Provide more Funding & Awareness for Pancreatic Cancer to aid long overdue progress in earlier detection and, ultimately, improved survival rates
Responsible department: Department of Health
Pancreatic cancer (PC): 5th leading cause of UK cancer death with the worst survival rate of all cancers yet it receives only c1% of research spend. 5 year survival of 3% hasn’t improved in over 40 years, whilst survival rates for other cancers have eg Bowel current 54%/1971 22%. Breast current 84%/1971 56%. Prostate current 81%/1971 31%
PC lags behind. More funding/more public awareness is vital so that progress can be made in earlier detection and, ultimately, better survival rates. Often termed the “silent killer”, many of PC’s symptoms mirror other less critical illnesses. Sometimes GPs may not recognise these early enough, looking first at other possible causes resulting in lost time before diagnosis. By this time, in many cases, the prognosis is terminal.
Another 40 years can’t pass without change. The requirement is for significantly increased research funding and inclusion in the National Awareness & Early Diagnosis Initiative (NAEDI) Public Symptoms Awareness Campaign
This e-petition has received the following response:
As this e-petition has received more than 10 000 signatures, the relevant Government department have provided the following response:
The Government and charities work closely together in pancreatic cancer research and other fields of cancer research through the National Cancer Research Institute (NCRI). Factors influencing the level of research funding are discussed in Strategic Analysis 2002: An overview of Cancer Research in the UK directly funded by the NCRI Partner Organisations:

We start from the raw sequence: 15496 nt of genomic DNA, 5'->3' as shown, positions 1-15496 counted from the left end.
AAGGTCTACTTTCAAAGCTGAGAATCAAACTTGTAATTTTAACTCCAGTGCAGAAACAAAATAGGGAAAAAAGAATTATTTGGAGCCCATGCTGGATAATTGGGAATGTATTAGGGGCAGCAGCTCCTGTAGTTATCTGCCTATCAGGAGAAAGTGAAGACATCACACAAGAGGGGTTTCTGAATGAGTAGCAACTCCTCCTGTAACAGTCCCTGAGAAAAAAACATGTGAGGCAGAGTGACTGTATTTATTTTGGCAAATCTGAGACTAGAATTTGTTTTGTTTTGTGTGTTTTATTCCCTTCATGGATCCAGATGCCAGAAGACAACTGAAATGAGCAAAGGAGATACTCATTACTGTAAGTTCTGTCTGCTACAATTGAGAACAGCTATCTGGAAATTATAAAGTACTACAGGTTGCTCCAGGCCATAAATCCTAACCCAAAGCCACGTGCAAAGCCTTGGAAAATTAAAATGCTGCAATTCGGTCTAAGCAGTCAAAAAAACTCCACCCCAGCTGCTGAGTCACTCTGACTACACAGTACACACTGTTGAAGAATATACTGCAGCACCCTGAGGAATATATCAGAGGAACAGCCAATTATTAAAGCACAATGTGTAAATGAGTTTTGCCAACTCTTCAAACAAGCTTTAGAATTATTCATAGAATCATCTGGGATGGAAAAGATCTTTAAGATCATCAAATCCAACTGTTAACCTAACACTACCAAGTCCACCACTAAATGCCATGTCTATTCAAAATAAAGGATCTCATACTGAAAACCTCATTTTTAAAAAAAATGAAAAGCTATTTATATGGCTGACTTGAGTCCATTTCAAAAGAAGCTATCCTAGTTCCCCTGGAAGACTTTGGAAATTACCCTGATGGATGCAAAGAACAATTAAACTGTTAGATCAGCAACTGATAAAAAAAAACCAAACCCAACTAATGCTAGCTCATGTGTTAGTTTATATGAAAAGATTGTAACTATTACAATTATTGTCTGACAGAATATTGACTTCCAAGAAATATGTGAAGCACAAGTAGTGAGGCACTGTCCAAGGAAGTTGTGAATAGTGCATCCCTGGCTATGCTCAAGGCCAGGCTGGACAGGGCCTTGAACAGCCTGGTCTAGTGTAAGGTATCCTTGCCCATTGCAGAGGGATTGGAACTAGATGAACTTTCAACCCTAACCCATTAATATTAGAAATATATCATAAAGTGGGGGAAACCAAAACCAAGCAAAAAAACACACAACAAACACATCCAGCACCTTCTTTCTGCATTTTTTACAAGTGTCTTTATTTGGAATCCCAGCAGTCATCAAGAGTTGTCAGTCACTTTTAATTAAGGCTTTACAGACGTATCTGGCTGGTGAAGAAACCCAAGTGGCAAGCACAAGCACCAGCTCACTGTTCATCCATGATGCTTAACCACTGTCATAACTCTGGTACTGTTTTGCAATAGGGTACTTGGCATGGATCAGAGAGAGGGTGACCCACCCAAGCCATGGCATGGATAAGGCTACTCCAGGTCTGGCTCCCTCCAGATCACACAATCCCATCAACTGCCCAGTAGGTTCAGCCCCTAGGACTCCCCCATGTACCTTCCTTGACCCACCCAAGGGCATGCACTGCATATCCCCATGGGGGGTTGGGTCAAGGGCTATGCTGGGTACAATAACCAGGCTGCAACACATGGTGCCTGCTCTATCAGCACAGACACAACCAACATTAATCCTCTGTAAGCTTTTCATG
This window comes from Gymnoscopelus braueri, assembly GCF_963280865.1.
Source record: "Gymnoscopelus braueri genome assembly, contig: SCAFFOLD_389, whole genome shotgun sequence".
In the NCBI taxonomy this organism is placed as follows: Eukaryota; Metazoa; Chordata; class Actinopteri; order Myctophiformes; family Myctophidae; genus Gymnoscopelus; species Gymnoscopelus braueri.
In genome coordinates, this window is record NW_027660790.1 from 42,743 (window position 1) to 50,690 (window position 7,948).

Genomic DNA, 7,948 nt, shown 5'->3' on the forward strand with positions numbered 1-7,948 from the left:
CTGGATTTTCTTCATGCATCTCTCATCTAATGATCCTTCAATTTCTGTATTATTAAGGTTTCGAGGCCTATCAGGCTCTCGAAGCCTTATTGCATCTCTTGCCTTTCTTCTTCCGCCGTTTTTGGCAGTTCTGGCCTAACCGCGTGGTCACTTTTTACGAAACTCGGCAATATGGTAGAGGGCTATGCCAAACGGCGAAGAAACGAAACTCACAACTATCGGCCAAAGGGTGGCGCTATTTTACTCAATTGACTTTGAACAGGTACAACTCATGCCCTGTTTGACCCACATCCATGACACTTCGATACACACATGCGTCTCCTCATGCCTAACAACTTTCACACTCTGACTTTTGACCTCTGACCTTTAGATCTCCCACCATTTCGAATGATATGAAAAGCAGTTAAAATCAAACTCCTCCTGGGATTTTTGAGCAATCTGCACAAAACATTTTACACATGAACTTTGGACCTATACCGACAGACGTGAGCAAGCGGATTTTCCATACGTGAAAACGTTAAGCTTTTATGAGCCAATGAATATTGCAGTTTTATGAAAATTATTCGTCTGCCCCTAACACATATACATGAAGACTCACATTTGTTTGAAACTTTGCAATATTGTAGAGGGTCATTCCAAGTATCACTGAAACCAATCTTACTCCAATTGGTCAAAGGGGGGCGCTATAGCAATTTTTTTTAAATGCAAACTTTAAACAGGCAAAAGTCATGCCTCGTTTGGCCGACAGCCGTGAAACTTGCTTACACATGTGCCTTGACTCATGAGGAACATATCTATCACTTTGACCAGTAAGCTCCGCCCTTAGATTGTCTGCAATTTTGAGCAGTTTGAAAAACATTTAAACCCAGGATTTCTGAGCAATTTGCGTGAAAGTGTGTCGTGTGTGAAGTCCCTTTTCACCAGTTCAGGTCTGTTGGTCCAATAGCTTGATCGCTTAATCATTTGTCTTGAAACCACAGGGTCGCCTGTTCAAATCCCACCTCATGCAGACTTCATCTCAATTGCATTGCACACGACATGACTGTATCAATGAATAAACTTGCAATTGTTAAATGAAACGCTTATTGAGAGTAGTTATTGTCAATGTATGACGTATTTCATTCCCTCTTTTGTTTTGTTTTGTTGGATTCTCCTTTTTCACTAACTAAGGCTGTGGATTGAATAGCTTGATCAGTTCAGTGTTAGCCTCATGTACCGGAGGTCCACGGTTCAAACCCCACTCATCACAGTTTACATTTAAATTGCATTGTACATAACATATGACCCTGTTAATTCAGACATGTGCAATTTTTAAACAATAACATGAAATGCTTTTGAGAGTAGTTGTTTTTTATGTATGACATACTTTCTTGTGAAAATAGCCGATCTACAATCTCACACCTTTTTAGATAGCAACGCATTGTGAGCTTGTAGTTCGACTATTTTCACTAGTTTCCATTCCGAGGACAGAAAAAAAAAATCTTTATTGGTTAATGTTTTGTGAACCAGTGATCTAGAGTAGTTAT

There are a number of factors that dictate the level of research funding into a particular issue. These include:
scientific opportunity – this can be a very important factor. In particular, developments in fundamental research and the introduction of new technologies often stimulate new approaches;
the burden of disease – the incidence and severity of a type of cancer will influence both researchers and funders;
researchability – some tumour types are easier to work on than others but can often provide a model system for other cancers, and many researchers are attracted to areas or diseases where there is real evidence or potential for progress;
fundraising – certain types of cancer may attract more public donations than others; and
the quality and size of the research workforce – because of the issues listed above some areas attract more high quality researchers than other areas. This will undoubtedly affect the number of quality proposals received by funding bodies.
NCRI partner organisations take these factors into account when making funding decisions. However, the relative importance of each of these in the decision-making process varies for each organisation depending on its corporate aims, culture and procedures.
The Department’s National Institute for Health Research (NIHR) welcomes funding applications for research into any aspect of human health, including pancreatic cancer. These applications are subject to peer review and judged in open competition, with awards being made on the basis of the importance of the topic to patients and the NHS, value for money and scientific quality. NIHR funding is not ring-fenced for cancer research or for research on pancreatic cancer or other types of cancer. In all disease areas, the amount of NIHR funding depends on the volume and quality of scientific activity. Recruitment to studies associated with pancreatic cancer by the NIHR Clinical Research Network has increased more than five-fold from 447 in 2008-09 to 2,744 in 2012-13.
This e-petition remains open to signatures and will be considered for debate by the Backbench Business Committee should it pass the 100 000 signature threshold.
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